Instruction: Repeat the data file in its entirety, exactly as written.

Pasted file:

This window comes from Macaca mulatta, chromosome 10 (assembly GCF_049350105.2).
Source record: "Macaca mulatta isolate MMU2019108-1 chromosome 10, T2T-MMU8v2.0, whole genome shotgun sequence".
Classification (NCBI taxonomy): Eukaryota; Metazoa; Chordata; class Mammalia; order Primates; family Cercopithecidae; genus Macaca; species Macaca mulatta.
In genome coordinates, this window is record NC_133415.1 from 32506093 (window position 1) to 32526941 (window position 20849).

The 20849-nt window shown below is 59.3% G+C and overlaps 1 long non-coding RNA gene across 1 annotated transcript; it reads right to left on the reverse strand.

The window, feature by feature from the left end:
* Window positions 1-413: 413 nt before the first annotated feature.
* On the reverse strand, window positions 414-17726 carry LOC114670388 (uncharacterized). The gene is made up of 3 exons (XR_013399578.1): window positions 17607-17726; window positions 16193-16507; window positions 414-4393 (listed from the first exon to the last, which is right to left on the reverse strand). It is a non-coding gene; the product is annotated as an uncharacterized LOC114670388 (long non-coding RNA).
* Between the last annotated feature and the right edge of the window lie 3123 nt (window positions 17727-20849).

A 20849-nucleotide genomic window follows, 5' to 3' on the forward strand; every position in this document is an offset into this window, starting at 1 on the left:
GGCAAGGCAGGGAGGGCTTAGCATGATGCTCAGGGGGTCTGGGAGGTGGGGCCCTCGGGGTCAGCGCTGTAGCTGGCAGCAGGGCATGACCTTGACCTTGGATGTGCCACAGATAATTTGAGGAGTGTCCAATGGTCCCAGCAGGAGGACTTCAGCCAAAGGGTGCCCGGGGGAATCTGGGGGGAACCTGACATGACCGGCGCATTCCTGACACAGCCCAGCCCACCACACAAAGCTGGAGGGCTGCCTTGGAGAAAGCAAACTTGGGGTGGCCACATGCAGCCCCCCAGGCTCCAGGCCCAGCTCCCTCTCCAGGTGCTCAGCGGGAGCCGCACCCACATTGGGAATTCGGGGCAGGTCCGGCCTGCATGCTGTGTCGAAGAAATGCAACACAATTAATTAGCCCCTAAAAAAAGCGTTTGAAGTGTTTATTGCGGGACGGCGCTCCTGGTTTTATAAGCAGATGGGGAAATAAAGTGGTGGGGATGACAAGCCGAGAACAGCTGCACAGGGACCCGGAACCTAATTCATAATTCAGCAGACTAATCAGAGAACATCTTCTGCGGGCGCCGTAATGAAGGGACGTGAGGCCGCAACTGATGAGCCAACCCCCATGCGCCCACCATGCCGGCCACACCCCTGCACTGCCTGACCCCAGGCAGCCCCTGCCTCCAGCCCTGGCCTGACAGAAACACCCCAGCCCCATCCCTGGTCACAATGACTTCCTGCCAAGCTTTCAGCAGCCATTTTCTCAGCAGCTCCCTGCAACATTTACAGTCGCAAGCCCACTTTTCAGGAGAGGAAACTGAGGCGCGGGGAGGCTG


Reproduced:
This window comes from Macaca mulatta, chromosome 10 (assembly GCF_049350105.2).
Source record: "Macaca mulatta isolate MMU2019108-1 chromosome 10, T2T-MMU8v2.0, whole genome shotgun sequence".
Classification (NCBI taxonomy): Eukaryota; Metazoa; Chordata; class Mammalia; order Primates; family Cercopithecidae; genus Macaca; species Macaca mulatta.
In genome coordinates, this window is record NC_133415.1 from 32506093 (window position 1) to 32526941 (window position 20849).

The 20849-nt window shown below is 59.3% G+C and overlaps 1 long non-coding RNA gene across 1 annotated transcript; it reads right to left on the reverse strand.

The window, feature by feature from the left end:
* Window positions 1-413: 413 nt before the first annotated feature.
* On the reverse strand, window positions 414-17726 carry LOC114670388 (uncharacterized). The gene is made up of 3 exons (XR_013399578.1): window positions 17607-17726; window positions 16193-16507; window positions 414-4393 (listed from the first exon to the last, which is right to left on the reverse strand). It is a non-coding gene; the product is annotated as an uncharacterized LOC114670388 (long non-coding RNA).
* Between the last annotated feature and the right edge of the window lie 3123 nt (window positions 17727-20849).

A 20849-nucleotide genomic window follows, 5' to 3' on the forward strand; every position in this document is an offset into this window, starting at 1 on the left:
GGCAAGGCAGGGAGGGCTTAGCATGATGCTCAGGGGGTCTGGGAGGTGGGGCCCTCGGGGTCAGCGCTGTAGCTGGCAGCAGGGCATGACCTTGACCTTGGATGTGCCACAGATAATTTGAGGAGTGTCCAATGGTCCCAGCAGGAGGACTTCAGCCAAAGGGTGCCCGGGGGAATCTGGGGGGAACCTGACATGACCGGCGCATTCCTGACACAGCCCAGCCCACCACACAAAGCTGGAGGGCTGCCTTGGAGAAAGCAAACTTGGGGTGGCCACATGCAGCCCCCCAGGCTCCAGGCCCAGCTCCCTCTCCAGGTGCTCAGCGGGAGCCGCACCCACATTGGGAATTCGGGGCAGGTCCGGCCTGCATGCTGTGTCGAAGAAATGCAACACAATTAATTAGCCCCTAAAAAAAGCGTTTGAAGTGTTTATTGCGGGACGGCGCTCCTGGTTTTATAAGCAGATGGGGAAATAAAGTGGTGGGGATGACAAGCCGAGAACAGCTGCACAGGGACCCGGAACCTAATTCATAATTCAGCAGACTAATCAGAGAACATCTTCTGCGGGCGCCGTAATGAAGGGACGTGAGGCCGCAACTGATGAGCCAACCCCCATGCGCCCACCATGCCGGCCACACCCCTGCACTGCCTGACCCCAGGCAGCCCCTGCCTCCAGCCCTGGCCTGACAGAAACACCCCAGCCCCATCCCTGGTCACAATGACTTCCTGCCAAGCTTTCAGCAGCCATTTTCTCAGCAGCTCCCTGCAACATTTACAGTCGCAAGCCCACTTTTCAGGAGAGGAAACTGAGGCGCGGGGAGGCTG